About Bert

Bert Hardy, as with most of the great photographers found his passion for a camera when just a young man. At fourteen working for a chemist’s he found a job that enabled him access to a darkroom.

He worked for a small Fleet Street news agency and found his photos regularly published in the Picture Post so in 1941 he sought and acquired a job there under the Editorship of Tom Hopkinson. His documentary style of photography led to many assignments, delving into the lives of the working class whose trust he gained enabling him to work closely with them.

His observations of life in the Gorbals or for those living around the Elephant and Castle in South London are images that lead you into the lives of the subjects, a hunger to know more about the subjects and how their stories ended.

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He served in the Army photography unit during the war and was at the beach landings on D Day and among the first photographers to arrive at Belsen. He later served as Mountbatten’s personal photographer in Asia.

After leaving the army he returned to Picture Post and visited Korea where a controversial set of pictures of political prisoners caused problems for Picture Post and the sacking of the Editor Tom Hopkinson.

Following on from Picture Post and Hardy pursued a career in advertising with clients such as Lucozade, Nestlé, Heineken, KLM Dutch Airlines, Kellogs, Oxo and Nivea who remain household names today.

About Bert

Bert Hardy, as with most of the great photographers found his passion for a camera when just a young man. At fourteen working for a chemist’s he found a job that enabled him access to a darkroom.

He worked for a small Fleet Street news agency and found his photos regularly published in the Picture Post so in 1941 he sought and acquired a job there under the Editorship of Tom Hopkinson. His documentary style of photography led to many assignments, delving into the lives of the working class whose trust he gained enabling him to work closely with them.

His observations of life in the Gorbals or for those living around the Elephant and Castle in South London are images that lead you into the lives of the subjects, a hunger to know more about the subjects and how their stories ended.

MORE...

He served in the Army photography unit during the war and was at the beach landings on D Day and among the first photographers to arrive at Belsen. He later served as Mountbatten’s personal photographer in Asia.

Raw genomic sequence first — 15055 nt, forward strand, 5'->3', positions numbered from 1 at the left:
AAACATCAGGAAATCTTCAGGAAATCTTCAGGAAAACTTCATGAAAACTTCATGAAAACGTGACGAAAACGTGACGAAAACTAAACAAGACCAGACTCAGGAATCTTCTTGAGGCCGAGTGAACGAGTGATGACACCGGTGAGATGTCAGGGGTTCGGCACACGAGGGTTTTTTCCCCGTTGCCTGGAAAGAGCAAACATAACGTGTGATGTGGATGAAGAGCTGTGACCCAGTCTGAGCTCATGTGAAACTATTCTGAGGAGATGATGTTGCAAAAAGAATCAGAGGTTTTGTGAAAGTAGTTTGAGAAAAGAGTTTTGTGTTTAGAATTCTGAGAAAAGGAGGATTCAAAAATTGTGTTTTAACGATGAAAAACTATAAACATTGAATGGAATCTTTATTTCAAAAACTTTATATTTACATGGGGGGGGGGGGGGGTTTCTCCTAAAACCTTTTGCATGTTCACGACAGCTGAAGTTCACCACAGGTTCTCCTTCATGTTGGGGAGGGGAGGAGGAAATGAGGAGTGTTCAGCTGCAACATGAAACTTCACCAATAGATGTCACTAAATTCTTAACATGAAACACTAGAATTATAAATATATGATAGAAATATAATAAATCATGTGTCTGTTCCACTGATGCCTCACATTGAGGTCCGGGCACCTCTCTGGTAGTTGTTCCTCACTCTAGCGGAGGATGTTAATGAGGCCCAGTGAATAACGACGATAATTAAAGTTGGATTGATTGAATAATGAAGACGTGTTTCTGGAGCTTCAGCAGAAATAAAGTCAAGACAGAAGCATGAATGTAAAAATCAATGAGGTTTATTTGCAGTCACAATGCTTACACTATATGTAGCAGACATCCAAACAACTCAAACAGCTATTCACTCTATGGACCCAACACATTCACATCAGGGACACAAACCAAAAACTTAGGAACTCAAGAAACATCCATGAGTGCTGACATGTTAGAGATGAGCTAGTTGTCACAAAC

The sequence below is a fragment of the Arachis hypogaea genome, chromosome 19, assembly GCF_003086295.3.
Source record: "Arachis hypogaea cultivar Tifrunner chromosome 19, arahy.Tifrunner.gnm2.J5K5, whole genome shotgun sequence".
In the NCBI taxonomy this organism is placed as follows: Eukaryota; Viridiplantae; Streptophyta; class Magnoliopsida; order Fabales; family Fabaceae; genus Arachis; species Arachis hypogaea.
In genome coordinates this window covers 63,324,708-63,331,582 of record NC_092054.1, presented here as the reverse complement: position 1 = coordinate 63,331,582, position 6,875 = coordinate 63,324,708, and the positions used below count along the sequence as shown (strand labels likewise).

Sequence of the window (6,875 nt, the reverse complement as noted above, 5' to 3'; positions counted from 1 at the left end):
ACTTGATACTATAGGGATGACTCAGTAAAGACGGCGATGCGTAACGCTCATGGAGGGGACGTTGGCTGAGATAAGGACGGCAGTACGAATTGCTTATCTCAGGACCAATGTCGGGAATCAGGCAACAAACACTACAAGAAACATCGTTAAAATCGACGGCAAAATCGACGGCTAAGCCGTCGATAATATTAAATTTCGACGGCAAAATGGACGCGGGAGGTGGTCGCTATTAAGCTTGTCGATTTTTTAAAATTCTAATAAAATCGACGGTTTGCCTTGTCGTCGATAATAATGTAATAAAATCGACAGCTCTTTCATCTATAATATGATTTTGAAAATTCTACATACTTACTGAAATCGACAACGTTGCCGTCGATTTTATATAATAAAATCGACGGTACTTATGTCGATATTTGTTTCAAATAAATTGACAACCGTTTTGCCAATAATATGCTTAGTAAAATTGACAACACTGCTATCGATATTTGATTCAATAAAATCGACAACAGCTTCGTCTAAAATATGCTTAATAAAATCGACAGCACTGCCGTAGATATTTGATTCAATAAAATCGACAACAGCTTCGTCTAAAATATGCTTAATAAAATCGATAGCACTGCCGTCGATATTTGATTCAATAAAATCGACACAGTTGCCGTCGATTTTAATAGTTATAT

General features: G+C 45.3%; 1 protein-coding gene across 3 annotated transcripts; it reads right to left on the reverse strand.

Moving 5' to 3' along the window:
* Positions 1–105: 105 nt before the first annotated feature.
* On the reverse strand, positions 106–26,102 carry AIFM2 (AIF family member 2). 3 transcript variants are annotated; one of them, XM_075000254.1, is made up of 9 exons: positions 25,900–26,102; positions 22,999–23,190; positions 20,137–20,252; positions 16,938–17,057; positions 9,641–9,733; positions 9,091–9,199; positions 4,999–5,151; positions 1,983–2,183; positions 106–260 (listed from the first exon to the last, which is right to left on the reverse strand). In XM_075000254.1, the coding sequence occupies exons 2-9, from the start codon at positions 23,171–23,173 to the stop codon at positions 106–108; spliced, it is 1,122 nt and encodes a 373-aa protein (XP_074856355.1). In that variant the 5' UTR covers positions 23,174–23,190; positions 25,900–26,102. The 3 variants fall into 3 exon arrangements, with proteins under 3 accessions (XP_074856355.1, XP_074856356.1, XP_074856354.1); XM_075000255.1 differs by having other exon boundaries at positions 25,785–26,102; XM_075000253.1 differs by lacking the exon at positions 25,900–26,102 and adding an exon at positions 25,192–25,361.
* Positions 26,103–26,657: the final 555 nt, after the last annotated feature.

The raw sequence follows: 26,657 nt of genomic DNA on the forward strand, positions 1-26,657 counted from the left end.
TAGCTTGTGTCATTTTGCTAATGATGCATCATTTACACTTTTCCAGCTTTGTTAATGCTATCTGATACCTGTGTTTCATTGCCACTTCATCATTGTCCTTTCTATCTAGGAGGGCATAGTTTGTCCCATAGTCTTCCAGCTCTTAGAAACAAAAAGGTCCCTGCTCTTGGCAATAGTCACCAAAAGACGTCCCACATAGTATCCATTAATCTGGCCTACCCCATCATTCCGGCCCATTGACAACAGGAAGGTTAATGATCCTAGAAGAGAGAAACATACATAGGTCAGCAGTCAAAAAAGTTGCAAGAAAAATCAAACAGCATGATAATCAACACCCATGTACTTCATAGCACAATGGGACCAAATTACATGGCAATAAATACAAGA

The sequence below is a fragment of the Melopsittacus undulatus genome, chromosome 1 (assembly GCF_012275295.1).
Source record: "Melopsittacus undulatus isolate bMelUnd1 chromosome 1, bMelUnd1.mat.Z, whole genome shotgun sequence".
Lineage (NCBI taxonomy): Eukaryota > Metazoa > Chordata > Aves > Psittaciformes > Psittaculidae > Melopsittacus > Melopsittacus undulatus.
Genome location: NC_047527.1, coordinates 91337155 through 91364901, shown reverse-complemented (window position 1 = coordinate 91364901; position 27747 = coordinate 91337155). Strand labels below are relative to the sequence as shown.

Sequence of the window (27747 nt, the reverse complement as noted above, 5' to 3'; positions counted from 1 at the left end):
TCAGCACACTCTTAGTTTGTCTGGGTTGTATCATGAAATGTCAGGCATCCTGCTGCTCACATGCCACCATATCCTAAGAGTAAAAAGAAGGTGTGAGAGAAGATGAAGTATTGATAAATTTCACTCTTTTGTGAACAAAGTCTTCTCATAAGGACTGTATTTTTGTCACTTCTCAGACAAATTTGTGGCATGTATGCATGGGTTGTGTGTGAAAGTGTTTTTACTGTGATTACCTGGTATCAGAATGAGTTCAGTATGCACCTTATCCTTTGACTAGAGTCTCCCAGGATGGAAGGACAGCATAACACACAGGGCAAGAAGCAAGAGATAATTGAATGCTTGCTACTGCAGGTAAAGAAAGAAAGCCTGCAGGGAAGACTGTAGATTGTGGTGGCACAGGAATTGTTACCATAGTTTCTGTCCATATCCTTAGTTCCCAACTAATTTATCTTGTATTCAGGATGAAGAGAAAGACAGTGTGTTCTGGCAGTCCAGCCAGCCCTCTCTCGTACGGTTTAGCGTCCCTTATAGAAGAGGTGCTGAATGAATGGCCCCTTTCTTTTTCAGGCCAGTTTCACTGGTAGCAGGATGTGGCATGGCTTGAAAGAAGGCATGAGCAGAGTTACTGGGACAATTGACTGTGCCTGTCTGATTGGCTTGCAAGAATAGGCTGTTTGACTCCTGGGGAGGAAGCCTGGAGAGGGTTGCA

After leaving the army he returned to Picture Post and visited Korea where a controversial set of pictures of political prisoners caused problems for Picture Post and the sacking of the Editor Tom Hopkinson.

Following on from Picture Post and Hardy pursued a career in advertising with clients such as Lucozade, Nestlé, Heineken, KLM Dutch Airlines, Kellogs, Oxo and Nivea who remain household names today.

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St. Paul’s In The Blitz by Herbert Mason

The Blitz: World War II: Britain: Air Raids: Fire of London. A symbol of survival.

St Paul’s Cathedral rises above the smoke and flames of one of the worst nights of bombing experienced in Britain.

On 29th December 1940 when the Thames was a low watermark and after the early bombing run had severed the water mains, the Luftwaffe’s aircraft dropped more than 10,000 incendiary bombs on the City. By some miracle, the landmark church and its dome remained untouched as thousands of firefighters and troops fought to prevent the ancient heart of London being destroyed by an inferno.

The picture was taken by Daily Mail photographer Herbert Mason – it became one of the most famous images of the war. When German bombers were making one of their heaviest raids, Mason climbed to the roof of the newspaper’s headquarters Northcliffe House. With incendiaries falling around him, he watched building after building around St Paul’s ablaze. Then he caught a glimpse of the Cathedral in a momentary gap in the smoke and recorded his historic picture. This picture is one of the huge Northcliffe collection